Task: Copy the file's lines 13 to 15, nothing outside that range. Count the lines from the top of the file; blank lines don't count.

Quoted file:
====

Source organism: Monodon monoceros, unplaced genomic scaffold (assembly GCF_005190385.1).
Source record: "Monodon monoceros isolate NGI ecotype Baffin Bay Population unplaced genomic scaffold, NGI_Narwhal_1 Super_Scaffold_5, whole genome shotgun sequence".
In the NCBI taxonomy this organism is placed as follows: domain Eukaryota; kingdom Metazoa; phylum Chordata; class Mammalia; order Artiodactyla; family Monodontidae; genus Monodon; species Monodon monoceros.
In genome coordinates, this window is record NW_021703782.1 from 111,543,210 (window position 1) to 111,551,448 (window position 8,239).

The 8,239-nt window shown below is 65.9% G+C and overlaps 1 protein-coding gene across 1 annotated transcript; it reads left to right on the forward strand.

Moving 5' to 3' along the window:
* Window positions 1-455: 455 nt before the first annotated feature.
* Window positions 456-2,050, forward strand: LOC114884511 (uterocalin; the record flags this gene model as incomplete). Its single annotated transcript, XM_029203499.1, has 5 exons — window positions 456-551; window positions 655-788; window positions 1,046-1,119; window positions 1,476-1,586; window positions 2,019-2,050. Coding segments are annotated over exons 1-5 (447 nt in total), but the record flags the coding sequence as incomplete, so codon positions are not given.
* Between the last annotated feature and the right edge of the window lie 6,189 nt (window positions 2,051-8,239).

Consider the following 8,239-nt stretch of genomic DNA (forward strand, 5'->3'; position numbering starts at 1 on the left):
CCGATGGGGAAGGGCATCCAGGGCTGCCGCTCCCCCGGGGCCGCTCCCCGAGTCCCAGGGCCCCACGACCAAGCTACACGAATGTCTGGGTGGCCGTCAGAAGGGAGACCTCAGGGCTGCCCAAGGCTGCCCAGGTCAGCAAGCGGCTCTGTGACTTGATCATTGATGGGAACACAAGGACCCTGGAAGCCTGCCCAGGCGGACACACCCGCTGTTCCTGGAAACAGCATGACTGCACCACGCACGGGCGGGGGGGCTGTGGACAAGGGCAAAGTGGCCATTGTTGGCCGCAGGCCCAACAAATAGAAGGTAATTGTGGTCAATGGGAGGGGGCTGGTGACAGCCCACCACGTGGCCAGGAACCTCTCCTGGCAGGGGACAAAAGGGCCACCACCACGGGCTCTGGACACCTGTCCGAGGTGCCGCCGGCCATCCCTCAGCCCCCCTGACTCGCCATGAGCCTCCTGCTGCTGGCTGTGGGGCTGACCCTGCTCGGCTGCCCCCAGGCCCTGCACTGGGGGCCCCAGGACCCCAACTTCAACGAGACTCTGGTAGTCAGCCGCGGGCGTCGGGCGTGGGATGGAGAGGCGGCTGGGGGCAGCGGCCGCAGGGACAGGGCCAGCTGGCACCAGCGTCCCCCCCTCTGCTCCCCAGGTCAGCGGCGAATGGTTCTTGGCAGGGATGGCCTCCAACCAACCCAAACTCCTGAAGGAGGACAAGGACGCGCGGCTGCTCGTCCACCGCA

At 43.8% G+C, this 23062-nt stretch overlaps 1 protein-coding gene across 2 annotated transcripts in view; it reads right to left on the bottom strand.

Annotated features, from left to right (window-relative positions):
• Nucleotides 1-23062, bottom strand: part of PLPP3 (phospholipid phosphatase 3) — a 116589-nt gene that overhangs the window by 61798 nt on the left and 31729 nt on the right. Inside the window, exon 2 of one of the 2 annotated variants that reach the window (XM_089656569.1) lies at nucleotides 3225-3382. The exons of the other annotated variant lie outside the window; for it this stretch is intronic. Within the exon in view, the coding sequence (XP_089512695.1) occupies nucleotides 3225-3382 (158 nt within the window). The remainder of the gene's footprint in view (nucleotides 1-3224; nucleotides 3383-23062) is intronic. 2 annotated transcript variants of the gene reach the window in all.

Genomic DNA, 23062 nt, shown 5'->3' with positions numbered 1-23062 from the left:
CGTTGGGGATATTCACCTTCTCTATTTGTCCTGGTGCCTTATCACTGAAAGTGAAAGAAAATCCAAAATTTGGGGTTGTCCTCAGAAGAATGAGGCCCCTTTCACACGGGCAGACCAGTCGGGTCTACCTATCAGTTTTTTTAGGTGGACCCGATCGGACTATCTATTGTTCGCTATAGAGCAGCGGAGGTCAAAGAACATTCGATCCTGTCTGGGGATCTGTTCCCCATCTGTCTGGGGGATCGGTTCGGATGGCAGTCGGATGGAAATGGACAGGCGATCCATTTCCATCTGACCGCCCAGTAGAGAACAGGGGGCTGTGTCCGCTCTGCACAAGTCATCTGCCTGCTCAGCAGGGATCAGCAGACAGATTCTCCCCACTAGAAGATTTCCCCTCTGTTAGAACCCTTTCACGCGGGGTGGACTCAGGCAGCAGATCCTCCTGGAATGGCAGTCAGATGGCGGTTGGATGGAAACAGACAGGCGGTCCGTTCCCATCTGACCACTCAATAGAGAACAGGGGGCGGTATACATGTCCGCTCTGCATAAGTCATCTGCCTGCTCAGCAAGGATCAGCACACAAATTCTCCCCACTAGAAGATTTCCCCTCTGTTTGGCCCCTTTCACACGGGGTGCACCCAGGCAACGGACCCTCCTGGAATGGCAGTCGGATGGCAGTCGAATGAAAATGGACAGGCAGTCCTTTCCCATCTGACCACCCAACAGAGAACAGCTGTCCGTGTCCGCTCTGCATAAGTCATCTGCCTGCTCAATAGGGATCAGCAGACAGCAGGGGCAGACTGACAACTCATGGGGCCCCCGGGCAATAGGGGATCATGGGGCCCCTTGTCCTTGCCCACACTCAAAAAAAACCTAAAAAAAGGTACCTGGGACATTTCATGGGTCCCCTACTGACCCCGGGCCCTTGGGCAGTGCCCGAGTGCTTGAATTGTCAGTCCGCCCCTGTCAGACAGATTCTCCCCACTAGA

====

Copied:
Annotated features, from left to right (window-relative positions):
• Nucleotides 1-23062, bottom strand: part of PLPP3 (phospholipid phosphatase 3) — a 116589-nt gene that overhangs the window by 61798 nt on the left and 31729 nt on the right. Inside the window, exon 2 of one of the 2 annotated variants that reach the window (XM_089656569.1) lies at nucleotides 3225-3382. The exons of the other annotated variant lie outside the window; for it this stretch is intronic. Within the exon in view, the coding sequence (XP_089512695.1) occupies nucleotides 3225-3382 (158 nt within the window). The remainder of the gene's footprint in view (nucleotides 1-3224; nucleotides 3383-23062) is intronic. 2 annotated transcript variants of the gene reach the window in all.

Genomic DNA, 23062 nt, shown 5'->3' with positions numbered 1-23062 from the left: